Using Action Cable for Private Messaging & Presence Indicators on React/Rails app

Alberto Carreras
Jan 11 · 7 min read

This article builds on Dakota Lillie’s great article about how to implement Action Cable with React.

Private live messaging is a cool feature for any app. Adding a visual indicator that notifies when other users are currently connected might also be a great feature for your project. However, these features require that your client gets notifications without submitting HTTP requests; therefore, there must be a permanent connection between your client and the server. Here is were Websockets come to the rescue— for more information about Websockets, read the abovementioned article.

In one of my first projects — SUPP, a web app for connecting users based on proximity and common interests — building a live private messaging was indispensable for the MVP and also wanted to add live indicators informing when a user was connected to facilitate immediate communications.

If this is your first approach to Websockets, I recommend stopping here and reading Dakota Lillie’s article on how to set up the basic WebSocket infrastructure for an open chat in Rails. You can also read Action Cable’s documentation.

In the following post, we will create more documentation on how successfully use Action Cable for private messaging and presence indicators on React (with React-Redux) & Rails apps. Action Cable is the native built-in implementation of WebSockets in Rails. For facilitating the implementation of the Action Cable functionality into our React front-end, we will use the React-actioncable-provider module.

We will discuss Action Cable solutions for creating private chat rooms between users and presence indicators. Finally, we will propose a structured way of implementing Action Cable in your React application using “cable components”.

1. Action Cable and Authenticated Users

The first consideration to have when implementing Action Cable in Rails is what authentication solution we will be using. In the documentation, the 3.1.1 Connection Setup section details how to create a WebSocket connection and identify the user that is requesting a connection.

# app/channels/application_cable/connection.rb
module ApplicationCable
class Connection < ActionCable::Connection::Base
identified_by :current_user

def connect
self.current_user = find_verified_user
end

private
def find_verified_user
if verified_user = User.find_by(id: cookies.encrypted[:user_id])
verified_user
else
reject_unauthorized_connection
end
end
end
end

This current_user is necessary when you want each user to stream_from private channels instead of from open/public channels like conversation_channel or chat_#{params[:room]}. The section 6.2 Example 2: Receiving New Web Notifications on the documentation shows you an example of a private channel that only the connected user can stream from or listen to.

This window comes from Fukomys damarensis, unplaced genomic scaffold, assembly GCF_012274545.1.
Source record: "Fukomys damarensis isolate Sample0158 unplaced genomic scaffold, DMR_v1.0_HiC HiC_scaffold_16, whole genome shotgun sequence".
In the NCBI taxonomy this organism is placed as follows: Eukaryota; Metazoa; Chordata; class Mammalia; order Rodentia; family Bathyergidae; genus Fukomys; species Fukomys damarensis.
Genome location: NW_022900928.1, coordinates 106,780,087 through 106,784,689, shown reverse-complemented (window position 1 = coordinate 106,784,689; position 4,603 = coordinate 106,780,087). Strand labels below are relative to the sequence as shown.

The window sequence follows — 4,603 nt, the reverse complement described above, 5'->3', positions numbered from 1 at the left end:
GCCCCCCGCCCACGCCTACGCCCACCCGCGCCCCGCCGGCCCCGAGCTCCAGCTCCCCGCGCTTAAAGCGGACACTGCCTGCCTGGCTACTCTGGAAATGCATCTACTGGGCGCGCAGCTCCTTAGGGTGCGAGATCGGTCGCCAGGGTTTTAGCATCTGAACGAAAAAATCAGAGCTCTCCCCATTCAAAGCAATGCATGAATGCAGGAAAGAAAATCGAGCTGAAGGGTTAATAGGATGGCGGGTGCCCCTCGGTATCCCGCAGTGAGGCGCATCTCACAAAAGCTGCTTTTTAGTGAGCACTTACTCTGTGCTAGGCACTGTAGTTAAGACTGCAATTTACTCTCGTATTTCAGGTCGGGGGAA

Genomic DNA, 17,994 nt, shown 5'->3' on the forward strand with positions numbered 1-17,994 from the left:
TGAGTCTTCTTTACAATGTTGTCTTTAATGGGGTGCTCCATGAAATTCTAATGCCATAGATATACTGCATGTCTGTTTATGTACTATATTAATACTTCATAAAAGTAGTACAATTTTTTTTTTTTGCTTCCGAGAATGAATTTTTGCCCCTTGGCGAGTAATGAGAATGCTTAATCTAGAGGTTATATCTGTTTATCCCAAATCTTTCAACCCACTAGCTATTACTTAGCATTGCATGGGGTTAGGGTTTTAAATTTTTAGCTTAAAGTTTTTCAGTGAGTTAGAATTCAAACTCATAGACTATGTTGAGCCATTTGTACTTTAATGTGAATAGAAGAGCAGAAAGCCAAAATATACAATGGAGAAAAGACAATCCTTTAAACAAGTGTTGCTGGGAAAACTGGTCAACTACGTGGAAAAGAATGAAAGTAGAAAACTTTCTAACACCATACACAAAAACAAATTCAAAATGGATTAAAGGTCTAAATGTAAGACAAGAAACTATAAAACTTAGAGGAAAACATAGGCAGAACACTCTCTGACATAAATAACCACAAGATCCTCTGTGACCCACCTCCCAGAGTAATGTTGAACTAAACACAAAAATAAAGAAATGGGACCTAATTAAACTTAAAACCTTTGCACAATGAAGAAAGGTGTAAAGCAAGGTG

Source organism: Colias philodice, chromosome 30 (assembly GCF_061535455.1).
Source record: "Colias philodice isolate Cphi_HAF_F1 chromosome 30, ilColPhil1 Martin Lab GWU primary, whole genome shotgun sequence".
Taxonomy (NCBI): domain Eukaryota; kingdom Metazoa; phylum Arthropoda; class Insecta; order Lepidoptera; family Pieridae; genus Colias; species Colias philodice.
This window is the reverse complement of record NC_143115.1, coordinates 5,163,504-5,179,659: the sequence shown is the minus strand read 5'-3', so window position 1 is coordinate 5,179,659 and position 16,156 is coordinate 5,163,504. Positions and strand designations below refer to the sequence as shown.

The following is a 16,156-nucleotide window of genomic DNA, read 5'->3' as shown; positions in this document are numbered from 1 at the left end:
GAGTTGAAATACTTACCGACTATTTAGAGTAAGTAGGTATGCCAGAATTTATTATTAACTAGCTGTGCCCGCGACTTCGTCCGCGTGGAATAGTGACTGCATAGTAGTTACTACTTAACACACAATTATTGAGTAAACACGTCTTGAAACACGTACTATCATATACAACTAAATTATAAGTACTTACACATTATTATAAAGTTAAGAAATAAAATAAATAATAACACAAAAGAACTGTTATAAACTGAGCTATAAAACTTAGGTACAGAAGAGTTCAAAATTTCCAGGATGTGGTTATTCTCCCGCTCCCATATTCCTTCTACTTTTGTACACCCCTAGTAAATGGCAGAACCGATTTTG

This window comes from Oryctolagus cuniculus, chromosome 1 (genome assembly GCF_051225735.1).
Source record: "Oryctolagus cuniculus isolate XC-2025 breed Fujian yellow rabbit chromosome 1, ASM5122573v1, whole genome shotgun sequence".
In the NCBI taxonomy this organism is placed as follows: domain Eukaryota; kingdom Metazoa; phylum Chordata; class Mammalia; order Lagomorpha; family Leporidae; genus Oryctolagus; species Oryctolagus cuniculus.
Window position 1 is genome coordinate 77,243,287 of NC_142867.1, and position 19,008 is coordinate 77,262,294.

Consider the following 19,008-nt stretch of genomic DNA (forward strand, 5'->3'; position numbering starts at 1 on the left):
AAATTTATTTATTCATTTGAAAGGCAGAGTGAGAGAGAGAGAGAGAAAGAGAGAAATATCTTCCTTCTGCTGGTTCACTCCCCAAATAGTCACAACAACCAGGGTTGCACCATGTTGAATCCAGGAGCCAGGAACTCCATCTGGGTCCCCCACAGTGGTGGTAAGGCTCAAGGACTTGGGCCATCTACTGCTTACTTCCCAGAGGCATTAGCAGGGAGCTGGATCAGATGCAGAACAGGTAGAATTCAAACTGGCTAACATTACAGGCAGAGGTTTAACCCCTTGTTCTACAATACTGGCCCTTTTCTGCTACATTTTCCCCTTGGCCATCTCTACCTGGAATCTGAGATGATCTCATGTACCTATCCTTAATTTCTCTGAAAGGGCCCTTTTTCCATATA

# app/channels/web_notifications_channel.rb
class WebNotificationsChannel < ApplicationCable::Channel
def subscribed
stream_for current_user
end
end

Many users can subscribe to any public channels (chat rooms) and stream from them. Now, subscribing to private channels for each authenticated user allows that new conversations and messages can be broadcasted to and, therefore, received by only the authenticated user itself.

However, at this point, you might be wondering how to find_verified_user using cookies. When I set up my Rails backend, I implemented an authentication system using used JWT tokens instead of cookies. The section 8.3 Notes from the documentation says:

The WebSocket server doesn’t have access to the session, but it has access to the cookies. This can be used when you need to handle authentication. You can see one way of doing that with Devise in this article.

A great solution is to use HTTP-Only cookies for passing the JWT token between the client and server. Follow the following implementation of JWT-tokens in Rails + React (post by Sophie DeBenedetto).

If you want to implement Devise as well -unfortunately, the article link is broken- you can find many tutorials like this one. Devise, as its documentation explains, is a flexible authentication solution for Rails based on Warden, which is a general Rack authentication framework. This means that under the hood Devise uses Warden for authentication. Devise tries to get the currently logged-in user using env['warden'].user and, if it is not found, it returns reject_unauthorized_connection which prohibits broadcasting.

Therefore, the connection.rb file uses warden like this:

# app/channels/application_cable/connection.rbmodule ApplicationCable
class Connection < ActionCable::Connection::Base
identified_by :current_user

def connect
self.current_user = find_verified_user
end

private
def find_verified_user
if verified_user = env['warden'].user
verified_user
else
reject_unauthorized_connection
end
end
end
end

[NOTE] If you want to implement Action Cable in an existing app so you can play with it, you have already implemented other JWT-authentication solutions and don’t want to upgrade your code, you can always follow one of the following quick fixes.

  1. If your JWT token is saved in localStorage, generate and pass a cookie from the frontend right after login/signing in. You can use the following function to pick up the JWT token from localStorage and save it as a cookie.
saveTokenAsCookie() {   document.cookie = 'X-Authorization=' + this.getToken() + '; path=/';}

This cookie will be available when establishing the WebSocket connection in the server. To access the JWT token from it, the connection file should look like this:

# app/channels/application_cable/connection.rbdef find_verified_user
if current_user = User.find_by(id: JWT.decode(cookies["X- Authorization"],"", false)[0]['sub'])